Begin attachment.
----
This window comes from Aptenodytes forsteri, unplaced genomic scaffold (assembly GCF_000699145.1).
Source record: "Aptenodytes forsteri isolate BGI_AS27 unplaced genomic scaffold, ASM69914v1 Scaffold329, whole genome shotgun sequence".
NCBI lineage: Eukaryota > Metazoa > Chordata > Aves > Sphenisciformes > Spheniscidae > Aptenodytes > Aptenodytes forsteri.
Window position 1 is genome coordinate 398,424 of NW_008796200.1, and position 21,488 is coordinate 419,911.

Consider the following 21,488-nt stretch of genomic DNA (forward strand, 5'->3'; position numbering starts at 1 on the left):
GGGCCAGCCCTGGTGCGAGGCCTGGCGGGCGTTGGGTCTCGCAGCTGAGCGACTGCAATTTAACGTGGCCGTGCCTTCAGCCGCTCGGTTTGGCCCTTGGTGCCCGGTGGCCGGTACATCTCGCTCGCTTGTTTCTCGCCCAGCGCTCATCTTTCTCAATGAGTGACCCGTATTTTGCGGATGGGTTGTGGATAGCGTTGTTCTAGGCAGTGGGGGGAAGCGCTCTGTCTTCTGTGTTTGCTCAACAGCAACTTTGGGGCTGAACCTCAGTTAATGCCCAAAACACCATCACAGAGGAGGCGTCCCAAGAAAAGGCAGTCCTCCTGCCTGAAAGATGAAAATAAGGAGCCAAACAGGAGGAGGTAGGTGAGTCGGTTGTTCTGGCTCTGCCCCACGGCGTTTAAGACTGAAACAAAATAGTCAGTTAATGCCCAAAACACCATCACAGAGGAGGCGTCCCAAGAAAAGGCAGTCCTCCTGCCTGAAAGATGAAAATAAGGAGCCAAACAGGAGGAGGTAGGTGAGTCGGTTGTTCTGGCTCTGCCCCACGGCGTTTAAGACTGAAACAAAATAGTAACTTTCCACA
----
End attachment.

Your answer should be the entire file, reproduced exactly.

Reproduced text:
This window comes from Aptenodytes forsteri, unplaced genomic scaffold (assembly GCF_000699145.1).
Source record: "Aptenodytes forsteri isolate BGI_AS27 unplaced genomic scaffold, ASM69914v1 Scaffold329, whole genome shotgun sequence".
NCBI lineage: Eukaryota > Metazoa > Chordata > Aves > Sphenisciformes > Spheniscidae > Aptenodytes > Aptenodytes forsteri.
Window position 1 is genome coordinate 398,424 of NW_008796200.1, and position 21,488 is coordinate 419,911.

Consider the following 21,488-nt stretch of genomic DNA (forward strand, 5'->3'; position numbering starts at 1 on the left):
GGGCCAGCCCTGGTGCGAGGCCTGGCGGGCGTTGGGTCTCGCAGCTGAGCGACTGCAATTTAACGTGGCCGTGCCTTCAGCCGCTCGGTTTGGCCCTTGGTGCCCGGTGGCCGGTACATCTCGCTCGCTTGTTTCTCGCCCAGCGCTCATCTTTCTCAATGAGTGACCCGTATTTTGCGGATGGGTTGTGGATAGCGTTGTTCTAGGCAGTGGGGGGAAGCGCTCTGTCTTCTGTGTTTGCTCAACAGCAACTTTGGGGCTGAACCTCAGTTAATGCCCAAAACACCATCACAGAGGAGGCGTCCCAAGAAAAGGCAGTCCTCCTGCCTGAAAGATGAAAATAAGGAGCCAAACAGGAGGAGGTAGGTGAGTCGGTTGTTCTGGCTCTGCCCCACGGCGTTTAAGACTGAAACAAAATAGTCAGTTAATGCCCAAAACACCATCACAGAGGAGGCGTCCCAAGAAAAGGCAGTCCTCCTGCCTGAAAGATGAAAATAAGGAGCCAAACAGGAGGAGGTAGGTGAGTCGGTTGTTCTGGCTCTGCCCCACGGCGTTTAAGACTGAAACAAAATAGTAACTTTCCACA